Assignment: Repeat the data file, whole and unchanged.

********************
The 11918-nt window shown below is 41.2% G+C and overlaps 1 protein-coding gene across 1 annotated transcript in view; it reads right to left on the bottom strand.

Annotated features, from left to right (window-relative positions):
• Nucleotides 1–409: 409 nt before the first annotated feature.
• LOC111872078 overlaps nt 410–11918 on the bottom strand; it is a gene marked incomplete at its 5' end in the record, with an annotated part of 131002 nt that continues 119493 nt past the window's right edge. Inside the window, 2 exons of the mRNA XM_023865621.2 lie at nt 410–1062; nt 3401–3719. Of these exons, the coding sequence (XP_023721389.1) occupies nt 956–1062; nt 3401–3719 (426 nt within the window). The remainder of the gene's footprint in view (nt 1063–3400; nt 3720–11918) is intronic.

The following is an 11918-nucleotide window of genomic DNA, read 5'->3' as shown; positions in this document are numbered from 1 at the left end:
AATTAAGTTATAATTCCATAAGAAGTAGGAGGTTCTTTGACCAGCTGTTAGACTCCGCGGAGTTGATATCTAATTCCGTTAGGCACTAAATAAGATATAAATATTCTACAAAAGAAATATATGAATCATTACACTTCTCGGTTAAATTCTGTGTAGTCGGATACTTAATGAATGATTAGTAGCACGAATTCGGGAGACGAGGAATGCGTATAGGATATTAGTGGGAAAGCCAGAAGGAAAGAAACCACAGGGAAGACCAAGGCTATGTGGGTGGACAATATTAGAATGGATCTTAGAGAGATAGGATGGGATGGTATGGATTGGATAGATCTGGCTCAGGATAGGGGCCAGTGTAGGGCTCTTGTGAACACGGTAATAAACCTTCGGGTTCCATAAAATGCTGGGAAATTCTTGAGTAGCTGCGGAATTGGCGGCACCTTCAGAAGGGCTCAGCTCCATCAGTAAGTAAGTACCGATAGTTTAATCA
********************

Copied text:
The 11918-nt window shown below is 41.2% G+C and overlaps 1 protein-coding gene across 1 annotated transcript in view; it reads right to left on the bottom strand.

Annotated features, from left to right (window-relative positions):
• Nucleotides 1–409: 409 nt before the first annotated feature.
• LOC111872078 overlaps nt 410–11918 on the bottom strand; it is a gene marked incomplete at its 5' end in the record, with an annotated part of 131002 nt that continues 119493 nt past the window's right edge. Inside the window, 2 exons of the mRNA XM_023865621.2 lie at nt 410–1062; nt 3401–3719. Of these exons, the coding sequence (XP_023721389.1) occupies nt 956–1062; nt 3401–3719 (426 nt within the window). The remainder of the gene's footprint in view (nt 1063–3400; nt 3720–11918) is intronic.

The following is an 11918-nucleotide window of genomic DNA, read 5'->3' as shown; positions in this document are numbered from 1 at the left end:
AATTAAGTTATAATTCCATAAGAAGTAGGAGGTTCTTTGACCAGCTGTTAGACTCCGCGGAGTTGATATCTAATTCCGTTAGGCACTAAATAAGATATAAATATTCTACAAAAGAAATATATGAATCATTACACTTCTCGGTTAAATTCTGTGTAGTCGGATACTTAATGAATGATTAGTAGCACGAATTCGGGAGACGAGGAATGCGTATAGGATATTAGTGGGAAAGCCAGAAGGAAAGAAACCACAGGGAAGACCAAGGCTATGTGGGTGGACAATATTAGAATGGATCTTAGAGAGATAGGATGGGATGGTATGGATTGGATAGATCTGGCTCAGGATAGGGGCCAGTGTAGGGCTCTTGTGAACACGGTAATAAACCTTCGGGTTCCATAAAATGCTGGGAAATTCTTGAGTAGCTGCGGAATTGGCGGCACCTTCAGAAGGGCTCAGCTCCATCAGTAAGTAAGTACCGATAGTTTAATCA